Diagnosed February 2019 with SCLC Limited
Shortness of breath and scans
It worsened and then I began to feel short of breath walking on flat surface. I also was waking up with a swollen neck, eyes and face. That scared me and I went and saw my PCP.
When she called the next day after the scan and said "Come in with your husband today," I just knew it was cancer.
Seeing specialists right away
The tumor was pressing on the SVC which is a large vessel that returns blood to the heart from your upper chest, neck and head. Hence the swelling. This is emergent if it becomes totally obstructed. I was partially obstructed.
Chemo and radiation treatments
My tumor was 2.2 cm and had lymph node involvement all in the right lung. Had PET and no other areas were seen for cancer. I saw a medical oncologist and radiation oncologist the next week and started chemo a few days later.
I also started radiation after the first chemo cycle (of 3 days chemo every 3 weeks). I had 4 cycles of Carboplatin and Etoposide and 31 radiations.
No more swelling, but treatment side effects
My symptoms resolved after the first cycle (no more swelling). I developed esophagitis from the radiation and had trouble swallowing and eating. I tried to keep hydrated on chemo days by forcing myself to drink at last 32 Oz of fluid. I believe this helped a lot.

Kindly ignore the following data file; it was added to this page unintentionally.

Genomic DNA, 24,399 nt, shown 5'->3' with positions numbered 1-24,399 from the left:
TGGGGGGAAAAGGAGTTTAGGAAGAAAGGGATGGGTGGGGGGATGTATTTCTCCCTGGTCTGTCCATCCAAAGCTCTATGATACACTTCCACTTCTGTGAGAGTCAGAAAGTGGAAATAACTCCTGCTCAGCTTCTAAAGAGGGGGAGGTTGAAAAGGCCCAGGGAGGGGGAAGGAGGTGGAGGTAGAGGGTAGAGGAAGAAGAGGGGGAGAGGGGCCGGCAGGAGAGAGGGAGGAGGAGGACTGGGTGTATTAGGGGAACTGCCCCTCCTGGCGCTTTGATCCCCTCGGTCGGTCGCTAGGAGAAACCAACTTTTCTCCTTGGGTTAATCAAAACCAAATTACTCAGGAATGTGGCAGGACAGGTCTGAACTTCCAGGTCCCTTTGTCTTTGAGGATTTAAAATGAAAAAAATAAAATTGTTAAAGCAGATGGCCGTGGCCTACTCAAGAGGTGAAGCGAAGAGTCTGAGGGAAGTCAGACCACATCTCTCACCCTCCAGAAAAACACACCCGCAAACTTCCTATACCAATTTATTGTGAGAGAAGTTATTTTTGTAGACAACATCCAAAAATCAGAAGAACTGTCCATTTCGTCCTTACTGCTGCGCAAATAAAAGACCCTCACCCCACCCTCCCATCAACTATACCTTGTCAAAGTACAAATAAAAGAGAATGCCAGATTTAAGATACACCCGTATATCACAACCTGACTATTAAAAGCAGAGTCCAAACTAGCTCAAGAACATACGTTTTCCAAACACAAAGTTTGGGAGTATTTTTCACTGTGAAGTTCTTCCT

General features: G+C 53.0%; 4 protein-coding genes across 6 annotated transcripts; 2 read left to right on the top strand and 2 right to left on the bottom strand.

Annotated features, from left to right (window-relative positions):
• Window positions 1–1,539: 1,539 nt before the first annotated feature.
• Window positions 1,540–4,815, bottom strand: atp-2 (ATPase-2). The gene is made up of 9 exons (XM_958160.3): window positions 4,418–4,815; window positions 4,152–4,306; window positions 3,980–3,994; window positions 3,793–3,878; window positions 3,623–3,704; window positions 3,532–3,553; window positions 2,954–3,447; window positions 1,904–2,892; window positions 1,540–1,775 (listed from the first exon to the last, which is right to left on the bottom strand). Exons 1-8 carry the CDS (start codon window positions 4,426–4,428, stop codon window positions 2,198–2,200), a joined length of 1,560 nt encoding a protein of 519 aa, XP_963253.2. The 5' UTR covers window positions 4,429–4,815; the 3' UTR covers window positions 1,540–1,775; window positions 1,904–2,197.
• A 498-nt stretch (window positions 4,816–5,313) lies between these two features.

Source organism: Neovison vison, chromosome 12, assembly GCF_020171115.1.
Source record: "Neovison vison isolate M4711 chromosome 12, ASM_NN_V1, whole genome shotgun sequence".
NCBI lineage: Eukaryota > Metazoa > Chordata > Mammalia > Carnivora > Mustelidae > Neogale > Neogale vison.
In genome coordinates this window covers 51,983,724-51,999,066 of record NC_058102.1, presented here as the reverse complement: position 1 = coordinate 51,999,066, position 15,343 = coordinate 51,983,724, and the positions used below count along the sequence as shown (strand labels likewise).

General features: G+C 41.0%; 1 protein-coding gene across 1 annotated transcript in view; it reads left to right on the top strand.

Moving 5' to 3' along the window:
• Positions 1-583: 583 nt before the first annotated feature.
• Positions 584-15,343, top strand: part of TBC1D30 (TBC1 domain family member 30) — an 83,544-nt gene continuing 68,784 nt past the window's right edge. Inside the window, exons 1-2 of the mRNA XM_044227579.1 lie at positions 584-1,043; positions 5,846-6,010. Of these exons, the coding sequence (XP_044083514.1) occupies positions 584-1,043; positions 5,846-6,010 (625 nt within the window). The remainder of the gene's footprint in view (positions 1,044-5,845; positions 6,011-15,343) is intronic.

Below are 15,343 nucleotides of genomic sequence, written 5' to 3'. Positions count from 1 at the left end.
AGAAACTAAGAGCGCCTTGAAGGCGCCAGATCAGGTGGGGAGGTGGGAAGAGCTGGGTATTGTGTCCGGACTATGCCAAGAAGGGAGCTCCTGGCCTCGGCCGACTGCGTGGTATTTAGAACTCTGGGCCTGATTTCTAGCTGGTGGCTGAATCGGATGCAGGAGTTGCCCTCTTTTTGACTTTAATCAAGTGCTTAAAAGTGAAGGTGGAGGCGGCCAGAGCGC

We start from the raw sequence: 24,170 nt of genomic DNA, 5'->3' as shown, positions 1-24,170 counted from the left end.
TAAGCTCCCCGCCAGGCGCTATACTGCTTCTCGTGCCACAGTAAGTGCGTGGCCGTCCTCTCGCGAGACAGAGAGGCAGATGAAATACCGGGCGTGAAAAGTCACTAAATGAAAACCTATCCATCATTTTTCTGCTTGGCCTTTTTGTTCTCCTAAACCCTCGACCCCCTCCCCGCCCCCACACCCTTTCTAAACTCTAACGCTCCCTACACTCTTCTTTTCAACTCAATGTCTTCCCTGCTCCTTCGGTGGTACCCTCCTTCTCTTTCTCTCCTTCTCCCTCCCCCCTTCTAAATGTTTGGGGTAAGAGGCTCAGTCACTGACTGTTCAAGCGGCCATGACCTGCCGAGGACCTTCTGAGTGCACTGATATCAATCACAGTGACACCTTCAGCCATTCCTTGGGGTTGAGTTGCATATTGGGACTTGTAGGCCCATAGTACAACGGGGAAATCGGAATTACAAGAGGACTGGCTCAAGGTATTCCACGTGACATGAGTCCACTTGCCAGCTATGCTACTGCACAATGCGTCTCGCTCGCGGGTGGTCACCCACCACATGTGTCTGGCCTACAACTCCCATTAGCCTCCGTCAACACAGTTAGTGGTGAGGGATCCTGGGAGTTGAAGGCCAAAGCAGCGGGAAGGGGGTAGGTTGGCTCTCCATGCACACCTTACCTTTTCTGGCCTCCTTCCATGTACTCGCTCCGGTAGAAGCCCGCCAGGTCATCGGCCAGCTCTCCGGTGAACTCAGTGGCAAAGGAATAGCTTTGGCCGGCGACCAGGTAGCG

I was hospitalized twice between February and May. Mainly due to low blood count numbers. Received one unit of blood and also injections of Neulasta. After I completed chemo and radiation, I decided to not do the PCI to brain due to my age of 69 and potential side effects.
Monitoring and "remission"
My last treatment was May 2019 and I’ve been monitored with CT chest scans and MRI brain scans every 3 months the past year. Brain MRI always has normal results so now it’s every 6 months. In March's CT Chest I was told I’m in remission. The next one is in July.
Never give up
My advice is to stay positive, seek support from loved ones, pray and get close to God. Never give up. The last, visit my radiation oncologist told me I had a “remarkable” recovery. I hope my cancer story helps someone feel less anxious and afraid.
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